She nodded and turned on her heel, closing the door behind her, placing the gun on the vanity and sinking with shaking knees onto the stool that sat before it. She’d dress, she would. She’d be okay in a moment she just needed a second or two to pull herself together. Flynn had everything under control for now.
“This is your contact?”
Mae had come and gone. She was likely downstairs reassuring her guests that the sound of the fight had been nothing more than a plumbing issue, now resolved.
Molly had dressed, sadly, and stood looking down at the sorry lump of outlaw sitting on the floor. His back was propped against the chest at the end of the bed as Flynn tied off the bandage on his leg. Ben turned green and looked like he might puke again. Flynn handed him the porcelain basin and backed away.
“This is Ben,” he said, working to keep his voice steady. “Ben, Molly. What the hell were you thinking, sneaking in here like that? You could have gotten yourself killed.”
Ben looked at his leg, clutched the bowl to his chest. He swallowed hard and looked up. “The bullet?”
“Removed it when you passed out. The alcohol should keep it from becoming infected but I’d see a doctor sooner than later. Mrs. Hoffman, not that quack on Main.”
“You owe me double for this.”
Molly snorted. Flynn wiped the blood from his hands with a rag and tossed it onto the ruined carpet. He’d owe Mae for the damned rug too.
“I didn’t shoot you,” he pointed out.
“Your woman did.”
Flynn couldn’t help but smile at that. “She’s not mine. She’s working for me just like you are. And you snuck into her room while she was bathing. You’re lucky she aimed for your leg.”
Ben scowled. “Lucky. That’s what you call this?”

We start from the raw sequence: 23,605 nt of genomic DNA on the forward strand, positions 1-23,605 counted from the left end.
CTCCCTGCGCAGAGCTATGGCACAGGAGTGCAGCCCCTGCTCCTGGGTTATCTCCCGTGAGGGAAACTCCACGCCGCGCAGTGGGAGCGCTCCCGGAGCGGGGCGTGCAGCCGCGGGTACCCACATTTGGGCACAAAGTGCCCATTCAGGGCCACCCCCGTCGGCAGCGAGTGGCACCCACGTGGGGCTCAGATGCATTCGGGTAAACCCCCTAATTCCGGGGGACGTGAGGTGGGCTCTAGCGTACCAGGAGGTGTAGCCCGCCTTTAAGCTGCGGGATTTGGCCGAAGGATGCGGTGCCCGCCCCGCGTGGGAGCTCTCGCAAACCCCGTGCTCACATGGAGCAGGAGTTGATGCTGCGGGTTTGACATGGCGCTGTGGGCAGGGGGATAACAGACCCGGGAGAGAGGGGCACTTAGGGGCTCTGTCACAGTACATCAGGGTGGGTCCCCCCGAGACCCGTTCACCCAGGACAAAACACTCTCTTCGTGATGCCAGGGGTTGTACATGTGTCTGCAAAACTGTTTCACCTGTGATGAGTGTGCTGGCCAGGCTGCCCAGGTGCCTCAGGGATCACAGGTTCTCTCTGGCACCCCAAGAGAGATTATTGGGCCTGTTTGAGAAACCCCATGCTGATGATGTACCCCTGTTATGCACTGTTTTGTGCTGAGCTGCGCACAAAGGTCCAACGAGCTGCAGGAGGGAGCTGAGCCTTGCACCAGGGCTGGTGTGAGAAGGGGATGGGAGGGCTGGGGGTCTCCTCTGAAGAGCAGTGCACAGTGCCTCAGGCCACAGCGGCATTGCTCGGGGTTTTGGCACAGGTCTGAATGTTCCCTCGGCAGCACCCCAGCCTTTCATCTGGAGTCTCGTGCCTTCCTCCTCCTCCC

With Molly holding the gun, yes. She was capable of hitting a fly off a fence post at twenty yards. Ben was damned lucky even if he didn’t seem to fully appreciate it.
“What information do you have for me?”
“The money first.”
Flynn grabbed his leather satchel from beside the door and placed it on the bed. Someone had been through it. The money was still there but the cord was loose. “You tried collecting the payment yourself.”
Ben craned his neck to look at him. “I didn’t. I didn’t have the chance. You came barreling through the door on my heels.”
Flynn looked at Molly. She stared back and then shrugged with a dip of a shoulder. What did he expect? He knew what she was. Counting out the money, he dropped it into Ben’s lap and began to repack his belongings. “A bonus for your trouble. And you can have the room for the night.”
“It won’t cover the time I lose until this heals.”
“I don’t pay people for their mistakes.”
Ben face screwed up in a frown. “Maybe I don’t have your information.”
“Maybe I take my money back, call the law and have you arrested.”
“Fine.” Ben scowled. “You’re not going to like it.”
Probably why he’d tried to steal the money rather than collect it honestly. Flynn didn’t go back on his promises but Ben apparently didn’t share the same set of scruples. A besetting flaw, that. Expecting people to play fair. You’d think he’d be well past hoping.